What is normal?  Is there a normal when we speak of the weather anymore?  I know my friends back home have experienced one of the snowiest winters followed by one of the wettest springs on record.  That’s not normal.  Or is it the new normal?

    Even those who used to dispel climate change as fact are coming around to the reality.  Even though they still don’t believe it’s human caused.  It’s hard for me, as a travel observer, to look at a glacier in New Zealand that has receded ten miles in the past century, (since the industrial revolution and the burning of fossil fuels began) and not connect the two.  That seems pretty easy to see – for normal people anyway.

    So our travels continue.  The world continues to spin.  The naysayers continue to argue.  And I continue to observe.  It will be interesting to see how the summer develops.

    And All the Rest

    New Feature on the Website

    You asked for it!

    We have a lot of new readers – welcome!  And thanks for your comments and input. As a result we’ve added a new feature.

    For those of you who read the blog on a smartphone (most of you) now you will see a “Topics” list at the top of the page. It’s now easier to find past blogs on topics of interest.  PC or Laptop uses have always had this option

    Check it out and thanks for the suggestions to help us always improve your experience enjoying My Fab Fifties Life!

    Please share our blog with your friends!  Thank you.

     

    And All the Rest

    Laundry Lessons

    Chapter Six

    My friend Ruth asked me recently how the heck are we dealing with laundry and suggested a blog on this topic.  Okay so you want to know about laundry?  Next to the lack of toilet paper it’s probably the single thing that has taken the most adjusting to on our grand adventure.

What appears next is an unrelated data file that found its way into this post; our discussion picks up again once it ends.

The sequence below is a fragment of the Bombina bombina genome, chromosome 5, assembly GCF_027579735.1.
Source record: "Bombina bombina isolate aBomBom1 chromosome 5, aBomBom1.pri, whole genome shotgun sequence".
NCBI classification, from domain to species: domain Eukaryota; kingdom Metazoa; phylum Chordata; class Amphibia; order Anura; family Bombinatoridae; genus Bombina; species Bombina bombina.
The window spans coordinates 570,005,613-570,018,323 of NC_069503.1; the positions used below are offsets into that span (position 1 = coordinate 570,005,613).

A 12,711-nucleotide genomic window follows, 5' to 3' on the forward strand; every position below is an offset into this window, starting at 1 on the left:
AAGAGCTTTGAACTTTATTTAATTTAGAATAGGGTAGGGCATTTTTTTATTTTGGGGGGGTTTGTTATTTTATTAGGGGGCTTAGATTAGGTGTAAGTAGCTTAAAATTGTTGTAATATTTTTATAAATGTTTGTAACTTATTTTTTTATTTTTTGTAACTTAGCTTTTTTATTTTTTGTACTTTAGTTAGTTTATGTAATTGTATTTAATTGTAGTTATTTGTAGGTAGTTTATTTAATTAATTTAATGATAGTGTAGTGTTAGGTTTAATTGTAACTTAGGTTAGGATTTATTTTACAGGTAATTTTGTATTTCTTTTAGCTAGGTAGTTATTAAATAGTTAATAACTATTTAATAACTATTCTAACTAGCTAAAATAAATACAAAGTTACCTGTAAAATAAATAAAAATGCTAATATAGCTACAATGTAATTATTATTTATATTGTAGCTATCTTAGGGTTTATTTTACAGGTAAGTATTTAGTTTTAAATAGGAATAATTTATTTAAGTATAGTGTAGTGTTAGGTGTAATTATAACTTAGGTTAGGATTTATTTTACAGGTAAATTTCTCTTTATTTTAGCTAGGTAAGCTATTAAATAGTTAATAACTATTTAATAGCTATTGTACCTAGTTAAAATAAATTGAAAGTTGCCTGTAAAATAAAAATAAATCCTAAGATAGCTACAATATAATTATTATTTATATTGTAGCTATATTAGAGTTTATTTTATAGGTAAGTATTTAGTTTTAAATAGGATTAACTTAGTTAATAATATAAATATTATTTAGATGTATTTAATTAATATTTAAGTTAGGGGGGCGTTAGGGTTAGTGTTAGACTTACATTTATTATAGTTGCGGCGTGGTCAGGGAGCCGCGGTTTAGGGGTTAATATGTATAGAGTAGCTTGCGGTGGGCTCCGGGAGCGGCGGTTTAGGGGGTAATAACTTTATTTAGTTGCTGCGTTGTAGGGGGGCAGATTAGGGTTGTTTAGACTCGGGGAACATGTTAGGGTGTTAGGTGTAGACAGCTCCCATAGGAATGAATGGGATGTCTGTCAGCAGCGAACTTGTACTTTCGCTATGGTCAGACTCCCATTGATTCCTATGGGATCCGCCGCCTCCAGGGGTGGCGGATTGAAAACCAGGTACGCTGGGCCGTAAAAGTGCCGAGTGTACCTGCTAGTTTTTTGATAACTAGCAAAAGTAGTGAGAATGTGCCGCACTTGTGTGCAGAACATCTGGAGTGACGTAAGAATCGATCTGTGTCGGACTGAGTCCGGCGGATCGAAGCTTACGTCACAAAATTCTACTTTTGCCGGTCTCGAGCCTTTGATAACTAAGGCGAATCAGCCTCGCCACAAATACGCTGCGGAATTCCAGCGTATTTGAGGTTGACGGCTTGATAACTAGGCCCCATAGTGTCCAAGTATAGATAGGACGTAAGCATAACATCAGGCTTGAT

Just like at home, laundry is constant.  But in our lifestyle you learn to wear things a few more times than you might back home when the washer and dryer are so handy.  When we were in Asia there were many local laundry services where, for about five dollars, we could have our laundry done by

    Laundry drying in the cab of the van

    someone else.  It was cheap and they did such a wonderful job.  Not only did they wash and dry but they IRONED AND FOLDED!  Oh my goodness I got so spoiled.  When we didn’t have enough for a full load I would do hand wash and hang the laundry around the room or outside to dry when possible.

    Drying rack at one of the airbnb’s

    As a matter of fact at the campground we recently stayed at in Milford Sound was the first dryer I had seen in nearly four months.  Dryers are really an American cultural thing.  Everyone else hangs their laundry out to dry.  Even here in New Zealand the air is very dry and things dry quickly.

    Part of the Grand Adventure is learning to deal with the situation at hand with the tools available at the moment. And that is true with laundry too.  It’s one more thing that makes me realize how spoiled we are as American’s with our conveniences we take for granted – not just washers and dryers but hot water, and running water from a tap.  Where we find washers here they are usually small and compact and efficient – not the behemoth machines Americans have that fill a special room in our houses dedicated specifically to the task.

    Do we really need all that to be happy?

    I don’t.  Wash my panties in the sink and move on.  I’m happy with that.  There is too many other things that are so much more important.

    Fabulous.